But it’s not just about traditional flavor profiles and ingredients (or at least what many U.S. consumers perceive to be traditional). For example, less than 15 percent of respondents in our surveys considered the inclusion of hot spices or peppers to be an important factor when purchasing food and beverage products, while 72 percent said a connection to the product is more important than its ingredients.
Nearly all of those surveyed (92 percent) said they would definitely purchase a new item if they knew it was owned and operated by a person of Latin or Spanish descent, even if it was not a Latin food product. In contrast, 83 percent noted they would not trust the authenticity of a Latin product if it were produced by a large American food conglomerate, and 63 percent said they would not purchase.
When it comes to marketing, 83 percent of respondents said it was important to include people of Latin or Spanish descent in advertising (16 percent noted they would like advertising of a product to be totally in Spanish). Sixty-four percent said an advertisement would capture their attention if they saw a Latino family together at the dinner table.
I believe the winning manufacturers and retailers will be the ones that adapt to this changing consumer landscape. Maybe we’ll see store managers being hired because they speak Spanish (we found that 94 percent of Latinos speak both English and Spanish at home). It’s possible that we’ll see new products on the shelf (tres leches cakes, horchata, sopapillas, etc.) that are basically non-existent in most grocery retailers today. Or maybe more food and beverage companies catering to the Latino community will pop up, including companies that are owned and operated by people of Latin descent, possibly triggering joint ventures with larger food and beverage companies.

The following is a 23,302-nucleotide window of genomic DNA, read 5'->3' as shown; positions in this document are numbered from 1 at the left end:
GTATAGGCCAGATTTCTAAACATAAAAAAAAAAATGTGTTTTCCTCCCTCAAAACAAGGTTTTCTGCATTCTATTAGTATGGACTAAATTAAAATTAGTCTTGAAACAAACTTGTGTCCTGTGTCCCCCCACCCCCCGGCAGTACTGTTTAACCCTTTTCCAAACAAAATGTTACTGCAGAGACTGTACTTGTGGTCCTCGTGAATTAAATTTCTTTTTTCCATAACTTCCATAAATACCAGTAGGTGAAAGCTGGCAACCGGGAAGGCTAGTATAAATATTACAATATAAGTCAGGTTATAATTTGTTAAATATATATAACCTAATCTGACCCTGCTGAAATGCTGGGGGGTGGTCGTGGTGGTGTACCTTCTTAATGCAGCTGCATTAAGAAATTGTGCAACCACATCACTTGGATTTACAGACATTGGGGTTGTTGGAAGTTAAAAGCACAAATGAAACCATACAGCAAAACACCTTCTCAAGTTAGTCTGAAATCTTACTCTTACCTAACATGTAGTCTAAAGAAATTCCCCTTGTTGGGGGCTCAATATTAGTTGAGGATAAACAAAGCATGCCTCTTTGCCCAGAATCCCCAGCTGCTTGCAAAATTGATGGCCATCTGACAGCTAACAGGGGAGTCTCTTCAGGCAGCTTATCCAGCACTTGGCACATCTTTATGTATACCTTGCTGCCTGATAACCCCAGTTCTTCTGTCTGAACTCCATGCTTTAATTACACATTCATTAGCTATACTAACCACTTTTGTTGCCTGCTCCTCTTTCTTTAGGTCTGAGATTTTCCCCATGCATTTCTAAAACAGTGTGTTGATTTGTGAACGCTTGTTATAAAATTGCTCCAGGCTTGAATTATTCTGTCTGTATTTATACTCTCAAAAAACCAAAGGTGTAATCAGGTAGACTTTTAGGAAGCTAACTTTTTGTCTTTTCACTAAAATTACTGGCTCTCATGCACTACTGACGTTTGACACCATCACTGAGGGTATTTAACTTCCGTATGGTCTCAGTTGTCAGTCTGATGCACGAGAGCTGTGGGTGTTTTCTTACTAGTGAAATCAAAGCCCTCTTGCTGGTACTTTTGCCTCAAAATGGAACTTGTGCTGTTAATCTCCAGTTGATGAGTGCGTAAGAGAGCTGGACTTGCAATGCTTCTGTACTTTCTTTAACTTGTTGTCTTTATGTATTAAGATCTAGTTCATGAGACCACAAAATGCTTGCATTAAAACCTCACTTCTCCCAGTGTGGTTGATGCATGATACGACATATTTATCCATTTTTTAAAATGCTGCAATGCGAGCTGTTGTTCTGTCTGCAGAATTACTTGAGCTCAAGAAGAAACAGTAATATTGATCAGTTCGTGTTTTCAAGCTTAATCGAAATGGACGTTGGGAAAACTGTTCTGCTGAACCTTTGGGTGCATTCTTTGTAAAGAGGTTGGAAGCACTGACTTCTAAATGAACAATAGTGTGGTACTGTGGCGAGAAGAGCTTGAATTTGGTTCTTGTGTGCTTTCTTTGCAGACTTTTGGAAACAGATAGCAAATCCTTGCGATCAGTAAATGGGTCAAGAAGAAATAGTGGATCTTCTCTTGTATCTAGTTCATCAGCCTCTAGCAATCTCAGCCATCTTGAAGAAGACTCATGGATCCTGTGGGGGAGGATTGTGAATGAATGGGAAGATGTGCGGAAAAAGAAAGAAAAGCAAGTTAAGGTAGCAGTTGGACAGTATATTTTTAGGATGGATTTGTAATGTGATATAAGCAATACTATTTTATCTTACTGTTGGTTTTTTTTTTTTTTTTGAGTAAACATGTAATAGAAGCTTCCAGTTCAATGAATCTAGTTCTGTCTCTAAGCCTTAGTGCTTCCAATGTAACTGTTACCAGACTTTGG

Please note: This article contains the sole views and opinions of Eric Grover and does not reflect the views or opinions of Guidepoint Global, LLC (“Guidepoint”). Guidepoint is not a registered investment adviser and cannot transact business as an investment adviser or give investment advice. The information provided in this article is not intended to constitute investment advice, nor is it intended as an offer or solicitation of an offer or a recommendation to buy, hold or sell any security. Any use of this article without the express written consent of Guidepoint and Eric Grover is prohibited.